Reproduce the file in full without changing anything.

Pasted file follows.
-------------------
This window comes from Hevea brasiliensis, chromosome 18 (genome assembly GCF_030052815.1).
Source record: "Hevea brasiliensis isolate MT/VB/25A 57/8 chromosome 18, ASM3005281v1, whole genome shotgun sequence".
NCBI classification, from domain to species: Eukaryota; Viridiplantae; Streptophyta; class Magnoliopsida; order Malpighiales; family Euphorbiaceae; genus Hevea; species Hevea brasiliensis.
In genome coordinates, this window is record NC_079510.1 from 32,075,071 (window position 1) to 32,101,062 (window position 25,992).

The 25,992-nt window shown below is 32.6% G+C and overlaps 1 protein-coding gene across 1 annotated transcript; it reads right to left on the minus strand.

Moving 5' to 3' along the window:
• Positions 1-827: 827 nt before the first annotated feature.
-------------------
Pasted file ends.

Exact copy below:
This window comes from Hevea brasiliensis, chromosome 18 (genome assembly GCF_030052815.1).
Source record: "Hevea brasiliensis isolate MT/VB/25A 57/8 chromosome 18, ASM3005281v1, whole genome shotgun sequence".
NCBI classification, from domain to species: Eukaryota; Viridiplantae; Streptophyta; class Magnoliopsida; order Malpighiales; family Euphorbiaceae; genus Hevea; species Hevea brasiliensis.
In genome coordinates, this window is record NC_079510.1 from 32,075,071 (window position 1) to 32,101,062 (window position 25,992).

The 25,992-nt window shown below is 32.6% G+C and overlaps 1 protein-coding gene across 1 annotated transcript; it reads right to left on the minus strand.

Moving 5' to 3' along the window:
• Positions 1-827: 827 nt before the first annotated feature.